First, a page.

4. What progress has already been made in Australia? ..................................................... 12 4.1 How much has consumption of tobacco reduced? ........................................................................... 12 4.2 What problems remain? ................................................................................................................. 14 4.2.1 Smoking uptake............................................................................................................................ 14 4.2.2 Continuing smoking..................................................................................................................... 14 4.2.3 Exposure among non-smokers...................................................................................................... 15 4.2.4 Harm from continuing use of tobacco.......................................................................................... 15 4.2.5 Differentials between advantaged and less advantaged groups...................................................... 15


5. What principles will guide action taken? .......................................................................17 5.1 Being as effective as possible............................................................................................................. 17 5.2 Being as efficient as possible ............................................................................................................. 17 5.3 Striving for greater equity ................................................................................................................ 17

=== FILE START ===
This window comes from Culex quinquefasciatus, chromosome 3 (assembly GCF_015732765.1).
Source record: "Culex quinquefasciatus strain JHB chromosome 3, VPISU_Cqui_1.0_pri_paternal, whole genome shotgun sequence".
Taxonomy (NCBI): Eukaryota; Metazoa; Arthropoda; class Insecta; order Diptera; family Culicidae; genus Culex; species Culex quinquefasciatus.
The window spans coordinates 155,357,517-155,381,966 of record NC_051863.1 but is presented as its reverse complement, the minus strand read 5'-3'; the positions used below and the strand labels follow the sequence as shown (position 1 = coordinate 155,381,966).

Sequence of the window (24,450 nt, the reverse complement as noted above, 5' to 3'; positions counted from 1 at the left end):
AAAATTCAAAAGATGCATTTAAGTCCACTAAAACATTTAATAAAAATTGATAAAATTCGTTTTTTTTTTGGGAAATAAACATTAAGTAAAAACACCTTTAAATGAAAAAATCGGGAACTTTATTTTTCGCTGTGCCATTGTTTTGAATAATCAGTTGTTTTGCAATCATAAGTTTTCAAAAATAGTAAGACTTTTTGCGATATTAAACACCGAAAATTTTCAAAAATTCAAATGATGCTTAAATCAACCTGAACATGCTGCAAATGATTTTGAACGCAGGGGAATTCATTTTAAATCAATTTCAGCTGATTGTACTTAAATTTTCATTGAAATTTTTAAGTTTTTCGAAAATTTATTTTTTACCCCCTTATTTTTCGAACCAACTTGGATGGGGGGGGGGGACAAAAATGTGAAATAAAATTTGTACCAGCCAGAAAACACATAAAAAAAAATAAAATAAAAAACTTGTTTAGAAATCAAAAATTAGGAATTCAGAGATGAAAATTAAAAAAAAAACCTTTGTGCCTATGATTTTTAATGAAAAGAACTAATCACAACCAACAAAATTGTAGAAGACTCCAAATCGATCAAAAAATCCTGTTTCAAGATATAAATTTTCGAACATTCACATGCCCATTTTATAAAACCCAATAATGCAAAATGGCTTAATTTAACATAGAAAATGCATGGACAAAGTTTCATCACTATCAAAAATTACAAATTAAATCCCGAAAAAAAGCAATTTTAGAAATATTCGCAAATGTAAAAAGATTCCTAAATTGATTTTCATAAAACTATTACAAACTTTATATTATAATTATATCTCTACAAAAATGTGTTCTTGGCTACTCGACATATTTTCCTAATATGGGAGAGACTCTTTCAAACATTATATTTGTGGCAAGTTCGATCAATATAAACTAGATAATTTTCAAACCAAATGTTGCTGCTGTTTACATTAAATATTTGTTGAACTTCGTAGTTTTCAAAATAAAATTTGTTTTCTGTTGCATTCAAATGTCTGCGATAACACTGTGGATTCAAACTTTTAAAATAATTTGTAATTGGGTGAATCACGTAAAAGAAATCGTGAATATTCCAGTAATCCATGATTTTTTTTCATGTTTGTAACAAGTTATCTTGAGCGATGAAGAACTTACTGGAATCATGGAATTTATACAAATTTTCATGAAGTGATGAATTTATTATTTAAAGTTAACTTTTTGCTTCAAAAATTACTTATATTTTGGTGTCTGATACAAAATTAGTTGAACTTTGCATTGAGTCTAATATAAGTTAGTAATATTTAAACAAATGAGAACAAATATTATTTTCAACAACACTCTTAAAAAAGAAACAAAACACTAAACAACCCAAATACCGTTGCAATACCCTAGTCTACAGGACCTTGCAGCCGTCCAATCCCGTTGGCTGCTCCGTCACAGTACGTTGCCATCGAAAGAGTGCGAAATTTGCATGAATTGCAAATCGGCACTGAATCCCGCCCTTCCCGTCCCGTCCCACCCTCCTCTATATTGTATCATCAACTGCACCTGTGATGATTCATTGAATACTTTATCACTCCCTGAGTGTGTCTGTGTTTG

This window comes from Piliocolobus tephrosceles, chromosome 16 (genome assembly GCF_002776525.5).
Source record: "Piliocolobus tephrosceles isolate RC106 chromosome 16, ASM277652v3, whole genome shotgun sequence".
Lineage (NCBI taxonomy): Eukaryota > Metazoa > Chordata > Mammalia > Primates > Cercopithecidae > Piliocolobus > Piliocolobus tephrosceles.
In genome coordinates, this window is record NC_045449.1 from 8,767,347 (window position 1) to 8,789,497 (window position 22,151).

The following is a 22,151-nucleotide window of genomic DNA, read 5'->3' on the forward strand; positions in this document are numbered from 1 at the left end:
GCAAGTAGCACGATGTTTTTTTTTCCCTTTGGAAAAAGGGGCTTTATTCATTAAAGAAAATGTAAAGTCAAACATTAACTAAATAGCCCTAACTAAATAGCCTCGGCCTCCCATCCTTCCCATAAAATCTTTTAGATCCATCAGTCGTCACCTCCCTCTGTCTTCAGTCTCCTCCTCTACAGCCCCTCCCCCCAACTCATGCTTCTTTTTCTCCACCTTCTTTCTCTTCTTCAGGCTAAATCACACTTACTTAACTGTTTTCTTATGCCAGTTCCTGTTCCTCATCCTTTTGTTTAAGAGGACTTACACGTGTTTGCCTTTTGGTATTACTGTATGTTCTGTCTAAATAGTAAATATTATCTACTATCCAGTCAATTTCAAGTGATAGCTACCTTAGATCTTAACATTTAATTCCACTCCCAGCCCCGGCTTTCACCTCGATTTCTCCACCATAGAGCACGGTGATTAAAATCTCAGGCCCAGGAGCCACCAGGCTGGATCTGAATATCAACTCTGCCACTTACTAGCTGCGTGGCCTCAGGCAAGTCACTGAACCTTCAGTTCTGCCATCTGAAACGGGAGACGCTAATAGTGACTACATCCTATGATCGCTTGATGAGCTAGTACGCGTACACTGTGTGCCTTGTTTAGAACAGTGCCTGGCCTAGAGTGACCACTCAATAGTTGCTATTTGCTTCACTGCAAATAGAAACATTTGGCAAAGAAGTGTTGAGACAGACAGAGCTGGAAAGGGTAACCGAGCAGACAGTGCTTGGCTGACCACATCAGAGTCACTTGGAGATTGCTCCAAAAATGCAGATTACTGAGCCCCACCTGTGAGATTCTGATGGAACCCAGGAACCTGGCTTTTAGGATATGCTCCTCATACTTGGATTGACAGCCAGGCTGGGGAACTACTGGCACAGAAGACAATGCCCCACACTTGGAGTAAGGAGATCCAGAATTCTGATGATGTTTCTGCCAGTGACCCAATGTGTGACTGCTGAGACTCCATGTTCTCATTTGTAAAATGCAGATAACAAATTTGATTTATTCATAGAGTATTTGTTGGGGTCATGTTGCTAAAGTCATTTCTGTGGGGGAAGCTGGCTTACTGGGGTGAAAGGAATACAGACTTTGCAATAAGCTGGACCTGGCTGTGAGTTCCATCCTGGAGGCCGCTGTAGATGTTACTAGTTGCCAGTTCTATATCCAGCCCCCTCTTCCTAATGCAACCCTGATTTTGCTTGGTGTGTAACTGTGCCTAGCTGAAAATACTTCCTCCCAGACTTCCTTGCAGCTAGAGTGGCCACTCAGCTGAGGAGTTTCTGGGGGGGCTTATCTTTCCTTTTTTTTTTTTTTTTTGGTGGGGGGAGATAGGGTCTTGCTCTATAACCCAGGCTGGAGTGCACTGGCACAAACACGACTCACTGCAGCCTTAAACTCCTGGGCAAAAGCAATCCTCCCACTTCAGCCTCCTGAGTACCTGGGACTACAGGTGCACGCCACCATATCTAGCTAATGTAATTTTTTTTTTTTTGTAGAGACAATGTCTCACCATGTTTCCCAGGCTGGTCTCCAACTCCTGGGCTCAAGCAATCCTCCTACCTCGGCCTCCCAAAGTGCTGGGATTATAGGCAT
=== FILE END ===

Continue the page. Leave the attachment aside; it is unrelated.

6. What tools can be used? ...............................................................................................18 6.1 Regulation of tobacco ...................................................................................................................... 19 6.1.1 Regulation of Promotion ................................................................................................................ 19 6.1.2 Regulation of Place of sale.............................................................................................................. 20 6.1.3 Regulation of Tobacco Tax.............................................................................................................. 21 6.1.4 Regulation of Place of use .............................................................................................................. 22 6.1.5 Regulation of Packaging ................................................................................................................. 23 6.1.6 Regulation of Products ................................................................................................................... 24 6.2 Promotion of Quit and Smokefree messages..................................................................................... 27 6.3 Cessation services and treatment...................................................................................................... 29 6.4 Community support and education .................................................................................................. 34 6.5 Addressing social, economic and cultural determinants of health....................................................... 35 6.6 Tailoring initiatives for disadvantaged groups ................................................................................... 37 6.7 Research, evaluation and monitoring & surveillance......................................................................... 39 6.8 Workforce development ................................................................................................................... 40